development is public.
        The leading development is done in the <quote>trunk</quote>
        and the first year prototype containing reviewed code is in
        <filename>branches/Y1</filename>.
      </para>
      <para>
        The code can be checked out from <filename>svn://bind10.isc.org/svn/bind10</filename>; for example to check out the trunk:

      <screen>$ <userinput>svn co svn://bind10.isc.org/svn/bind10/trunk</userinput></screen>
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      </para>
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      <para>
        You don't need to retrieve the source code from subversion
        unless you are testing latest code which is not provided in the
        source tarball. Most users will just use the source tar file.
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      </para>
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      <sect2>
        <title>Generate configuration files</title>
        <para>
        When checking out the code from
        the code version control system, it doesn't include the
        generated configure script, Makefile.in files, nor the
        related configure files.
        They can be created by running <command>autoreconf</command>
        with the <command>--install</command> switch.
        This will run <command>autoconf</command>, <command>aclocal</command>,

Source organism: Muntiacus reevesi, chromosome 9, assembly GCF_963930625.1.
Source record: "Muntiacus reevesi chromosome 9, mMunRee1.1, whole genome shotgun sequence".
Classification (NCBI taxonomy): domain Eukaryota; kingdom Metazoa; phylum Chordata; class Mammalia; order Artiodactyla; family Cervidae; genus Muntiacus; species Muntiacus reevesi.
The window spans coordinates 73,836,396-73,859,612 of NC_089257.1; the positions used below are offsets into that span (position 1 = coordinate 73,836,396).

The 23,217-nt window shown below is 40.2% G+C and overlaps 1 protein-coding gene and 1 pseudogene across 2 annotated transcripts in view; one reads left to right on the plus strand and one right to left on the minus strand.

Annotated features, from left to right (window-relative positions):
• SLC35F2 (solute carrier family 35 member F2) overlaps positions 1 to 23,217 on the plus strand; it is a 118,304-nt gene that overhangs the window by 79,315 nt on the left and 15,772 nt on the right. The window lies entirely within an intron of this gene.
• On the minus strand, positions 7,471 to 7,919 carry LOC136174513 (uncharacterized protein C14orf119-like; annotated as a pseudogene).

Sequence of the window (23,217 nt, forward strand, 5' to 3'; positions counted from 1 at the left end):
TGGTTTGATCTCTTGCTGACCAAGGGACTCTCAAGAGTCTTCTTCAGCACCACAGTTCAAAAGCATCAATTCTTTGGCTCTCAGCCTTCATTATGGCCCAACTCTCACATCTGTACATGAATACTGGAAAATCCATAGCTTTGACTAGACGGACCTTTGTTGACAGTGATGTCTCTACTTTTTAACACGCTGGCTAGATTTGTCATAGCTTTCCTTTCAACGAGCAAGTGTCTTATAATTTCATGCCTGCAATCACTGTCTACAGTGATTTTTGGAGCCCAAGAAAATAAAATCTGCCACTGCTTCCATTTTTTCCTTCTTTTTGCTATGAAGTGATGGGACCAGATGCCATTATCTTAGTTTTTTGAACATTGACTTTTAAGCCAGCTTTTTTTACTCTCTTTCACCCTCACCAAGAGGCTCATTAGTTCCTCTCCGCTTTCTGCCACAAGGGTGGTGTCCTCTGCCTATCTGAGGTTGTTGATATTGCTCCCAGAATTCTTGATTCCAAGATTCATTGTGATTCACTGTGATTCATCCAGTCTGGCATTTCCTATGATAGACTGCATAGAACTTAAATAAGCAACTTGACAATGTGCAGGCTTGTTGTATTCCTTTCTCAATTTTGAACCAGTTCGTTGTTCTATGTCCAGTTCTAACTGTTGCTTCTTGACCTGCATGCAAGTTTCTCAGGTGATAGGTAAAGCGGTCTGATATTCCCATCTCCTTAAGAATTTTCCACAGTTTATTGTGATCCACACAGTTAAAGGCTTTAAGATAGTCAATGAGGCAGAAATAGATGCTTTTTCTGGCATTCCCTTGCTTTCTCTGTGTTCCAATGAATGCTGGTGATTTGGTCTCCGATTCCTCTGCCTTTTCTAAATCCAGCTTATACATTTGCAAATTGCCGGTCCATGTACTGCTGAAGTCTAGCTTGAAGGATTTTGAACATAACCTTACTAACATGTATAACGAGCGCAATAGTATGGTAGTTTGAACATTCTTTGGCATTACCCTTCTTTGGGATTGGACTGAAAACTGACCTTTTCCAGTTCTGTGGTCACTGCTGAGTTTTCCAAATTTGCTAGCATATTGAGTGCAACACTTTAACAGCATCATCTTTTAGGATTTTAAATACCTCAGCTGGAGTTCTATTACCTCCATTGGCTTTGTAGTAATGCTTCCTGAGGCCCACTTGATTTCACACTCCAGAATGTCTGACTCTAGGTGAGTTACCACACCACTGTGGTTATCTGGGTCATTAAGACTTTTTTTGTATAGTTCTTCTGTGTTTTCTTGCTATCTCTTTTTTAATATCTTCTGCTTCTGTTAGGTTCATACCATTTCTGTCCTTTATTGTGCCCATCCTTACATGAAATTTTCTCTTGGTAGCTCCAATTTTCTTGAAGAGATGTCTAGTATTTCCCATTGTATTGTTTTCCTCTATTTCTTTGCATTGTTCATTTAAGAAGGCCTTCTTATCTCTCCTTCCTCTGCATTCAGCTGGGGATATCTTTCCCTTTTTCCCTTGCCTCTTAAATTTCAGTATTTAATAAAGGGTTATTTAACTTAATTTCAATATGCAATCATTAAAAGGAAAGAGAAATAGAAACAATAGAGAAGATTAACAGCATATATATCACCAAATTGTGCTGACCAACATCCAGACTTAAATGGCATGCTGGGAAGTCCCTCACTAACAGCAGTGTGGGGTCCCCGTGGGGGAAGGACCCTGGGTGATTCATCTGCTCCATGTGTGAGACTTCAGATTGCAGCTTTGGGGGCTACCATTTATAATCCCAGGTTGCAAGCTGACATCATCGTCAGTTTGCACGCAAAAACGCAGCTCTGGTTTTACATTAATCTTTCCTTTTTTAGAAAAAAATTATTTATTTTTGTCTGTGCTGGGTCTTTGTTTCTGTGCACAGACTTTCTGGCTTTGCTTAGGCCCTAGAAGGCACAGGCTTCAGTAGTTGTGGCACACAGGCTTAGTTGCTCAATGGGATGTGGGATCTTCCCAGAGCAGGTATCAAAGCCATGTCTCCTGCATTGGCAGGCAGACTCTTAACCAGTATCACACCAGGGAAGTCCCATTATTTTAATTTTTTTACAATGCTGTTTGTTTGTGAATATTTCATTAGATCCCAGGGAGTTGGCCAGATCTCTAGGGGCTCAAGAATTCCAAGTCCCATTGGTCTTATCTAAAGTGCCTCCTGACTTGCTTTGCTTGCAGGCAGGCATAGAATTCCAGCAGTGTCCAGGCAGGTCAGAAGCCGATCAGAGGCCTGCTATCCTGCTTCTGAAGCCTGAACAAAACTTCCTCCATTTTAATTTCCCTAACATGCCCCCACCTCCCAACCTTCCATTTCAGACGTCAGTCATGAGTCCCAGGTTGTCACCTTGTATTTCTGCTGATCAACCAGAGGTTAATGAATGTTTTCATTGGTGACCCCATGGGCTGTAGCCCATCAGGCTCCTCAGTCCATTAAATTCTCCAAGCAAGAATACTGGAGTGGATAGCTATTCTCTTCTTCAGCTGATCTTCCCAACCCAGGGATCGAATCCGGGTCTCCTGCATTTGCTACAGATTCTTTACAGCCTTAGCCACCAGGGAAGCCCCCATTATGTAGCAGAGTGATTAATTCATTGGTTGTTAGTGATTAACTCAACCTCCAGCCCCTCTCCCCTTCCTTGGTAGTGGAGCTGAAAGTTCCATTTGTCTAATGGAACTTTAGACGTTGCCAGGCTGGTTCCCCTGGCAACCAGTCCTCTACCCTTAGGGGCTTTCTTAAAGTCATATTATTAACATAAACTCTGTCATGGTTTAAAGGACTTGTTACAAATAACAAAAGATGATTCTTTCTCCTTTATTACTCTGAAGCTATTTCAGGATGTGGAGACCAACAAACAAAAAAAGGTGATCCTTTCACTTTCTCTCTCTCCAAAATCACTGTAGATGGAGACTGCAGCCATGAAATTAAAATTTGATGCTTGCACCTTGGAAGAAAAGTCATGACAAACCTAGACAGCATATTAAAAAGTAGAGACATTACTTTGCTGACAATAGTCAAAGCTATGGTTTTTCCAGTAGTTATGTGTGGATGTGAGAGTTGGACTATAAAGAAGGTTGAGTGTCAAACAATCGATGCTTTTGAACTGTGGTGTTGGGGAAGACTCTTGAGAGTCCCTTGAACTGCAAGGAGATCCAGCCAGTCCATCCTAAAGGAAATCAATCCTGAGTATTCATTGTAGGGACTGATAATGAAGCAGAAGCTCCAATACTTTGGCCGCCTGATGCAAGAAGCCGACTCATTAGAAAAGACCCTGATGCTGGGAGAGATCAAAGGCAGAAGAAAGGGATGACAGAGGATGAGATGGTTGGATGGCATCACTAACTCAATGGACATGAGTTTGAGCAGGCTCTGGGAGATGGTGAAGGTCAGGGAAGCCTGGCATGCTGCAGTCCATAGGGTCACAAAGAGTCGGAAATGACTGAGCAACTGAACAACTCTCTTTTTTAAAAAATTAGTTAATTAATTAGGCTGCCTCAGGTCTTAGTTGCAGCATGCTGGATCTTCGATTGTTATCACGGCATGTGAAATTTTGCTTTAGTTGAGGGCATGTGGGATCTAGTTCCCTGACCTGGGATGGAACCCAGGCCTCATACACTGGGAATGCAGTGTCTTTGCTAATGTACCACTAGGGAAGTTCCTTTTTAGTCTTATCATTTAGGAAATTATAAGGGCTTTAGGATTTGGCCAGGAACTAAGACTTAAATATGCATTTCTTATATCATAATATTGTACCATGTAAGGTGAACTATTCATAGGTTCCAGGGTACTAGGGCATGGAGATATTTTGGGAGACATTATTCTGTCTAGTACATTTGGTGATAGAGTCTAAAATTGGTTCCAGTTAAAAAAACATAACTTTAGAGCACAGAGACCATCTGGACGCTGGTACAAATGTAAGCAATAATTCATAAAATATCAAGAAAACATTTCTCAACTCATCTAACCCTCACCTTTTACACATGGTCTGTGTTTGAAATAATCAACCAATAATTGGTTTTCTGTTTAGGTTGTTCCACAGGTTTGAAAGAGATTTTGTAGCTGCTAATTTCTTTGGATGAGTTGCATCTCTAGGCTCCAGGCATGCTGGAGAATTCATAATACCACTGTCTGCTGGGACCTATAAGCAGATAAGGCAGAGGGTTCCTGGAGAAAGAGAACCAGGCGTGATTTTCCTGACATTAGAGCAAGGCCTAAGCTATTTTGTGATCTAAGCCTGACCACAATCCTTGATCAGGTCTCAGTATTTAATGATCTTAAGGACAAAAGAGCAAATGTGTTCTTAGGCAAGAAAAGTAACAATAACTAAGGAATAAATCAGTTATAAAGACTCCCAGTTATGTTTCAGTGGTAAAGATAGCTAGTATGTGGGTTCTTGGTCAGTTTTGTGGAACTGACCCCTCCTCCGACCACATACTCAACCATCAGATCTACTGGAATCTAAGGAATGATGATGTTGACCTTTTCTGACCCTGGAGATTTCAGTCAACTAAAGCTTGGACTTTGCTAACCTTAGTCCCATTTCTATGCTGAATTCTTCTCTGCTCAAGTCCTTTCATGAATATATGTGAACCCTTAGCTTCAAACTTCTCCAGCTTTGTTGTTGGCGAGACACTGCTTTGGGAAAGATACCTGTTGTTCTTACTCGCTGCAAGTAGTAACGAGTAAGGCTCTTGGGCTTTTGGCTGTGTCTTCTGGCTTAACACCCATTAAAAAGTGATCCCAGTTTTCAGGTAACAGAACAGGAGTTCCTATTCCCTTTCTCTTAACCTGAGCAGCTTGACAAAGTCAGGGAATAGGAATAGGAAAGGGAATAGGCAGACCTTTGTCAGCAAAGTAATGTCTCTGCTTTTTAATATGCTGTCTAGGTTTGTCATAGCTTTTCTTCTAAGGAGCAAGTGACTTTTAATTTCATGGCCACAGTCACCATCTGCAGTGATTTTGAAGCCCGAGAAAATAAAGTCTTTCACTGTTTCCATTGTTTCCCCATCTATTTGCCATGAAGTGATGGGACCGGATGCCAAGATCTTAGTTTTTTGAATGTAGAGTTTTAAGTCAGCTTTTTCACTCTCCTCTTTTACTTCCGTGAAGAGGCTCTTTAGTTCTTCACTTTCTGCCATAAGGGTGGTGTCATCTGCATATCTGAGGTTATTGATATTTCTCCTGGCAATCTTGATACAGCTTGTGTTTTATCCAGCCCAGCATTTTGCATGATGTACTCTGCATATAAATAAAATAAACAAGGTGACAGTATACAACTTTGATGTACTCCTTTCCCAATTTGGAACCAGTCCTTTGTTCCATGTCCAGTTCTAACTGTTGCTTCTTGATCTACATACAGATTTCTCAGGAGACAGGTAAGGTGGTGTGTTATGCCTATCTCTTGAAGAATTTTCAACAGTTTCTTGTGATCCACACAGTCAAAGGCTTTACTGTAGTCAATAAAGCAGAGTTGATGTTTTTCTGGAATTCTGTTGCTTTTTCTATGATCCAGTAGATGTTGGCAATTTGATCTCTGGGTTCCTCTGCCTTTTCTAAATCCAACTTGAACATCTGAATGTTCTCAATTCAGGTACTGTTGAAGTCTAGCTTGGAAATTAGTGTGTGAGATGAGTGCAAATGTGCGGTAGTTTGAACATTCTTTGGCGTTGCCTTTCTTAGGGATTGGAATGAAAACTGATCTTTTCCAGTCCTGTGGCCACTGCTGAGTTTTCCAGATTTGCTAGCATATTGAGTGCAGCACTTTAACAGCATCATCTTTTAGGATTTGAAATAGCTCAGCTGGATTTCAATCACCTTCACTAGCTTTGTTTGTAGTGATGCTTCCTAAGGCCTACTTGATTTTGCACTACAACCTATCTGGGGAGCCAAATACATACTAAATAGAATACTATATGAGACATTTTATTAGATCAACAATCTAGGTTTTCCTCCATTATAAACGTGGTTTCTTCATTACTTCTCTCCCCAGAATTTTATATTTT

<command>libtoolize</command>, <command>autoheader</command>,
        <command>automake</command>, and related commands &mdash;
        and provide needed build files.
      </para>
      <para>
        This requires <command>autoconf</command> version 2.59 or newer
	and <command>automake</command> version 1.11 or better (for
	working Python 3.1 tests).
      </para>
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      <note><para>
        Some operating systems do not provide these in their
        default installation nor standard packages collections.
        You may need to install them separately.
      </para></note>
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      </sect2>
    </sect1>

    <sect1>
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      <title>Required Software</title>
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      <para>
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        BIND 10 requires Python 3.1.
      </para>

      <para>
        Building from the source tarball requires the Boost
        build-time headers. At least Boost version 1.34 is required.
<!-- TODO: we don't check for this version -->
<!-- NOTE: jreed has tested with 1.34, 1.38, and 1.41. -->
      </para>

      <para>
	If the Boost System Library is detected at configure time,